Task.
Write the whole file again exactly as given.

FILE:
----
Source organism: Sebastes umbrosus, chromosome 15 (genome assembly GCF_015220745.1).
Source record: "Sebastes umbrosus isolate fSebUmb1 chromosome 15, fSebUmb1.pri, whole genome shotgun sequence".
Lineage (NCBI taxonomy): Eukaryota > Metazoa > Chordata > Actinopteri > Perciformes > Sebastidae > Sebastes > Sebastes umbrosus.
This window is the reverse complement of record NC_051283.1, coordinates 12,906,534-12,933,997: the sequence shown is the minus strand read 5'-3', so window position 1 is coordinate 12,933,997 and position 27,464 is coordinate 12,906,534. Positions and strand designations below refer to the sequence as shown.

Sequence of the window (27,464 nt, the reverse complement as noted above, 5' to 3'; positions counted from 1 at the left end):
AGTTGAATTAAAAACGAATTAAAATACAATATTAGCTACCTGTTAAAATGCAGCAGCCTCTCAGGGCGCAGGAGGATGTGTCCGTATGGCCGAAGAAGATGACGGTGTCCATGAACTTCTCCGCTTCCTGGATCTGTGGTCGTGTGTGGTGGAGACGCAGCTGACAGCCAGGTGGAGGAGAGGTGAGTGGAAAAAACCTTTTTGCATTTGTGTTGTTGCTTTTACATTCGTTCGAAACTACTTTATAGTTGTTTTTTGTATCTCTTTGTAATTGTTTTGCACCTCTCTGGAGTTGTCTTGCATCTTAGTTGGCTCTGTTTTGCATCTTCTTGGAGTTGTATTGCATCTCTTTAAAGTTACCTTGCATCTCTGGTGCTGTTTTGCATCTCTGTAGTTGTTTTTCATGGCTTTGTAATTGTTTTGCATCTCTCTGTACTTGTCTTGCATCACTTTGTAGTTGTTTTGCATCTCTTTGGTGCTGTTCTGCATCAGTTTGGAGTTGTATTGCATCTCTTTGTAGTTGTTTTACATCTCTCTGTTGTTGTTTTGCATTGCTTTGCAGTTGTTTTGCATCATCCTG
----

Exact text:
Source organism: Sebastes umbrosus, chromosome 15 (genome assembly GCF_015220745.1).
Source record: "Sebastes umbrosus isolate fSebUmb1 chromosome 15, fSebUmb1.pri, whole genome shotgun sequence".
Lineage (NCBI taxonomy): Eukaryota > Metazoa > Chordata > Actinopteri > Perciformes > Sebastidae > Sebastes > Sebastes umbrosus.
This window is the reverse complement of record NC_051283.1, coordinates 12,906,534-12,933,997: the sequence shown is the minus strand read 5'-3', so window position 1 is coordinate 12,933,997 and position 27,464 is coordinate 12,906,534. Positions and strand designations below refer to the sequence as shown.

Sequence of the window (27,464 nt, the reverse complement as noted above, 5' to 3'; positions counted from 1 at the left end):
AGTTGAATTAAAAACGAATTAAAATACAATATTAGCTACCTGTTAAAATGCAGCAGCCTCTCAGGGCGCAGGAGGATGTGTCCGTATGGCCGAAGAAGATGACGGTGTCCATGAACTTCTCCGCTTCCTGGATCTGTGGTCGTGTGTGGTGGAGACGCAGCTGACAGCCAGGTGGAGGAGAGGTGAGTGGAAAAAACCTTTTTGCATTTGTGTTGTTGCTTTTACATTCGTTCGAAACTACTTTATAGTTGTTTTTTGTATCTCTTTGTAATTGTTTTGCACCTCTCTGGAGTTGTCTTGCATCTTAGTTGGCTCTGTTTTGCATCTTCTTGGAGTTGTATTGCATCTCTTTAAAGTTACCTTGCATCTCTGGTGCTGTTTTGCATCTCTGTAGTTGTTTTTCATGGCTTTGTAATTGTTTTGCATCTCTCTGTACTTGTCTTGCATCACTTTGTAGTTGTTTTGCATCTCTTTGGTGCTGTTCTGCATCAGTTTGGAGTTGTATTGCATCTCTTTGTAGTTGTTTTACATCTCTCTGTTGTTGTTTTGCATTGCTTTGCAGTTGTTTTGCATCATCCTG